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EU Foreign Policy Chief Lauds European Military Integration

Britain’s impending exit from the European Union has accelerated calls for the continent to militarily unify, with consequences that may lessen American influence over Europe.

The European Union Foreign Policy Chief Federica Mogherini delivered a speech before the Italian think-tank Italia Decide on February 12 highlighting the benefits of Europe’s further military integration while denying that the Continental bloc is seeking the creation of a pan-European army which could potentially challenge US leadership of the North Atlantic Treaty Organization (NATO).

“European Defense is developing in these months. It was born in the wake of the 60th anniversary of the Treaty of Rome. It was born as a reaction of the 27 member states that are staying in the EU to relaunch the European integration project. It is born as an opportunity for all of us to take. An opportunity to invest together, to innovate and create jobs, to give our soldiers, whom I want to thank, the most technologically advanced equipment to enforce the security of our Continent together,” Ms Mogherini said.

“The work we’ve done on defence shows that change is possible, and it depends on us. Europe is what we choose to make of it, we are Europe.

​Britain’s exit from the European Union, slated for 2019, has led to a renewed push by major Western European leaders to form a European army. German Chancellor Angela Merkel, French President Emmanuel Macron and former Italian Prime Minister Silvio Berlusconi have all in principle given their support over recent months to closer military ties between member states.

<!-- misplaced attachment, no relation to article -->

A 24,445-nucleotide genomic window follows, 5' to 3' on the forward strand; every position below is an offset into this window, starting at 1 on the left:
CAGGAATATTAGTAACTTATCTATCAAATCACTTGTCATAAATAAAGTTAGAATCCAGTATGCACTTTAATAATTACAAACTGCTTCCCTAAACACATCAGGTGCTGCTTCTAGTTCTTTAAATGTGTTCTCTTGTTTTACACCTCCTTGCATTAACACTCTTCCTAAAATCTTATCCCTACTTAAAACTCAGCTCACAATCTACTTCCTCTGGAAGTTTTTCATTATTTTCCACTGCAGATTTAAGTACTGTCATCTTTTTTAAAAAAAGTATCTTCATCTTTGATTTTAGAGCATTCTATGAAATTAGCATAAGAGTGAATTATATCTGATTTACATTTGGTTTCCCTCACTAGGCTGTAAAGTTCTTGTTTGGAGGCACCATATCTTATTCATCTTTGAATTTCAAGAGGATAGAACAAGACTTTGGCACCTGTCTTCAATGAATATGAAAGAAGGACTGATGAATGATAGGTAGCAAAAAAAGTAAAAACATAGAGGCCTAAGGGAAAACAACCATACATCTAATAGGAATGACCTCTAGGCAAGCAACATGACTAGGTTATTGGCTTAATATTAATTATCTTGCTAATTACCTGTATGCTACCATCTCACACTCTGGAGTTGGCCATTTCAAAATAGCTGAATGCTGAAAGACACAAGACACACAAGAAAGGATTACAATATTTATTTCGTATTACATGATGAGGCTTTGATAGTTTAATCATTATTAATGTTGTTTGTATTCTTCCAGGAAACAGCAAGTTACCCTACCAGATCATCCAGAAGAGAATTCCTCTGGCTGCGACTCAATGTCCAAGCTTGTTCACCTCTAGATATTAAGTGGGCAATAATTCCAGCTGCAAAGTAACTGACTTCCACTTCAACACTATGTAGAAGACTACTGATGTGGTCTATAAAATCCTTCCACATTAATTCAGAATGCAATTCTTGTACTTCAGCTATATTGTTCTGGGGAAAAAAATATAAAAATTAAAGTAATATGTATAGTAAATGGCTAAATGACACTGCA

Despite its repeated denials that closer military coordination between member-states has a singular European armed force as its end goal, the EU community agreed a Continent-wide common-defense treaty, the Permanent Structured Cooperation on Security and Defence (PESCO) at the end of 2017.

Since the end of the Second World War, European military policy has been organized around the principle of the “Atlantic System,” primarily built around the so-called “Special Relationship” between the United States and the United Kingdom. With Britain having been an EU member state since 1973, it has been able to use its ability to help shape the Union’s Common Defense Policy (CDP) so as to strengthen the bonds of NATO.

Britain’s House of Commons published a report in January saying that the country faced stark decisions to make about how it can continue to wield the same military and political influence outside of the EU’s defense structures, with it being set to lose its voting and speaking rights at EU meetings.

Similarly, an EU report released on February 9 on the implications of Brexit published in enunciated the bloc’s fears that the United States is in the process of dismantling the “Liberal World War” it created after World War II, requiring Europe to assume a more independent military posture that could lead to increasingly serious breaks with Washington.

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